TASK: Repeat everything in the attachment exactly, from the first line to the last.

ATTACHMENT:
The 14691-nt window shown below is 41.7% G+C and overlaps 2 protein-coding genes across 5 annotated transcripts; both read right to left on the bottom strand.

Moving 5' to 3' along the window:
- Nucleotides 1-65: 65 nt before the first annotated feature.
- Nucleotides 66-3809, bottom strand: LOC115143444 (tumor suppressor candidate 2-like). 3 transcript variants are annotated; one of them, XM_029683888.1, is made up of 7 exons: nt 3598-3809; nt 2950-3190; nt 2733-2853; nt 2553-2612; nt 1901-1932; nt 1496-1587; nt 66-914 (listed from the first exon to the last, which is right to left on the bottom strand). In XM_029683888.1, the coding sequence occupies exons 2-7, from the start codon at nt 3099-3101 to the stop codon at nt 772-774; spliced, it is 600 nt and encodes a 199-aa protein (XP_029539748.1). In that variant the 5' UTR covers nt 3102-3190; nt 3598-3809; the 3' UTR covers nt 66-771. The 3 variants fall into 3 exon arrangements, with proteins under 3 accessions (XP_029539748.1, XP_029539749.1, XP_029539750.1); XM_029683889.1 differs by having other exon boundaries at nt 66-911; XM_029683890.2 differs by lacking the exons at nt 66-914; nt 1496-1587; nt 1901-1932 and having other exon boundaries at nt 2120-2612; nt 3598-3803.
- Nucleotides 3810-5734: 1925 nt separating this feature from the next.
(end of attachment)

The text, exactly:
The 14691-nt window shown below is 41.7% G+C and overlaps 2 protein-coding genes across 5 annotated transcripts; both read right to left on the bottom strand.

Moving 5' to 3' along the window:
- Nucleotides 1-65: 65 nt before the first annotated feature.
- Nucleotides 66-3809, bottom strand: LOC115143444 (tumor suppressor candidate 2-like). 3 transcript variants are annotated; one of them, XM_029683888.1, is made up of 7 exons: nt 3598-3809; nt 2950-3190; nt 2733-2853; nt 2553-2612; nt 1901-1932; nt 1496-1587; nt 66-914 (listed from the first exon to the last, which is right to left on the bottom strand). In XM_029683888.1, the coding sequence occupies exons 2-7, from the start codon at nt 3099-3101 to the stop codon at nt 772-774; spliced, it is 600 nt and encodes a 199-aa protein (XP_029539748.1). In that variant the 5' UTR covers nt 3102-3190; nt 3598-3809; the 3' UTR covers nt 66-771. The 3 variants fall into 3 exon arrangements, with proteins under 3 accessions (XP_029539748.1, XP_029539749.1, XP_029539750.1); XM_029683889.1 differs by having other exon boundaries at nt 66-911; XM_029683890.2 differs by lacking the exons at nt 66-914; nt 1496-1587; nt 1901-1932 and having other exon boundaries at nt 2120-2612; nt 3598-3803.
- Nucleotides 3810-5734: 1925 nt separating this feature from the next.